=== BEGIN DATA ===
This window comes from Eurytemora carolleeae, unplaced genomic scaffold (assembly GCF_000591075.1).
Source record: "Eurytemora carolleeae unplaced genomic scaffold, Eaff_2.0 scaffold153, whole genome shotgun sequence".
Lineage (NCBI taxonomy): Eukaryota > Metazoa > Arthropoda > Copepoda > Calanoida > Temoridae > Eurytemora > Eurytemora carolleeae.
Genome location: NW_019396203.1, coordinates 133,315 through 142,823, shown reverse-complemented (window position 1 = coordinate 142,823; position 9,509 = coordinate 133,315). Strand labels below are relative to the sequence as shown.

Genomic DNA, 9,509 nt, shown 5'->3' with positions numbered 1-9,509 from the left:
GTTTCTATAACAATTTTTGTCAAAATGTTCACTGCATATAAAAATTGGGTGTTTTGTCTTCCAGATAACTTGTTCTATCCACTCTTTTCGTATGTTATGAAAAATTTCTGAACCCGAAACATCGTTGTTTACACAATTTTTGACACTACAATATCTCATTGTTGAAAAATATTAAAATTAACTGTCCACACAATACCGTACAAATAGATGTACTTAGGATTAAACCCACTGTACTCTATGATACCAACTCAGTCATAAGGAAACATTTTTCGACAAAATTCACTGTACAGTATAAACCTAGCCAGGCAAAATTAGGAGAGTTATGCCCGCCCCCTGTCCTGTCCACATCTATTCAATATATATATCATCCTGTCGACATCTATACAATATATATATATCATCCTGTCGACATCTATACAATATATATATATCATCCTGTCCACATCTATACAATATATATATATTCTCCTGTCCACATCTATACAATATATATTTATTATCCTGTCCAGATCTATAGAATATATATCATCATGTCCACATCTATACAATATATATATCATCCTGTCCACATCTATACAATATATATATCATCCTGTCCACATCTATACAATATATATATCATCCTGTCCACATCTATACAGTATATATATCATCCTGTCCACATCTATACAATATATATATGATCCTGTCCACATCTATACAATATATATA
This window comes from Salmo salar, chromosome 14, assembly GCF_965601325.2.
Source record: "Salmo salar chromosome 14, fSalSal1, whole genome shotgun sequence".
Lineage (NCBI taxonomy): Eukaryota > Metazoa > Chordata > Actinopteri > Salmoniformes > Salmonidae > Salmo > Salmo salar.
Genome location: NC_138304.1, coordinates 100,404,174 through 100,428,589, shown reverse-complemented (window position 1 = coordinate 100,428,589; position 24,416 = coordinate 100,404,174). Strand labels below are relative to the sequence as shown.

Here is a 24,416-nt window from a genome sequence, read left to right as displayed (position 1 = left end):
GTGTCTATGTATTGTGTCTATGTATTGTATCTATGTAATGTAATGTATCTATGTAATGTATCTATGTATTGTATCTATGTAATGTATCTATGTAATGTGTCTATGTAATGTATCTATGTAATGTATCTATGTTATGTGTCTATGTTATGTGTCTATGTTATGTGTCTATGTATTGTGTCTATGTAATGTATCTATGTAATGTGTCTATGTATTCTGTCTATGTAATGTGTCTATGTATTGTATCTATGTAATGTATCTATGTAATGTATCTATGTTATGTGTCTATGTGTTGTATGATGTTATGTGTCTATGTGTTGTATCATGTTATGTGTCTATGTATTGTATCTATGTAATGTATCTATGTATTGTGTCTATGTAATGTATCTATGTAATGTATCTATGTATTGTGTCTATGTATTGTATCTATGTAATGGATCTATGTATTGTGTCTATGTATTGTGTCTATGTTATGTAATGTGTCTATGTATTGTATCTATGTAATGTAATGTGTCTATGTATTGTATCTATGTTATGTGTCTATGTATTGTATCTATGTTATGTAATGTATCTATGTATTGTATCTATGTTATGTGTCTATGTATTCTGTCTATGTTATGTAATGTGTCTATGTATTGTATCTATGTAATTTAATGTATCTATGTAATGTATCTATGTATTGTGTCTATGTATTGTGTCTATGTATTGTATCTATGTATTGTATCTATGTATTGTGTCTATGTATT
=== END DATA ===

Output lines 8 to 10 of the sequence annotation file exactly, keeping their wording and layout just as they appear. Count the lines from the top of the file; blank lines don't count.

Source record: "Salmo salar chromosome 14, fSalSal1, whole genome shotgun sequence".
Lineage (NCBI taxonomy): Eukaryota > Metazoa > Chordata > Actinopteri > Salmoniformes > Salmonidae > Salmo > Salmo salar.
Genome location: NC_138304.1, coordinates 100,404,174 through 100,428,589, shown reverse-complemented (window position 1 = coordinate 100,428,589; position 24,416 = coordinate 100,404,174). Strand labels below are relative to the sequence as shown.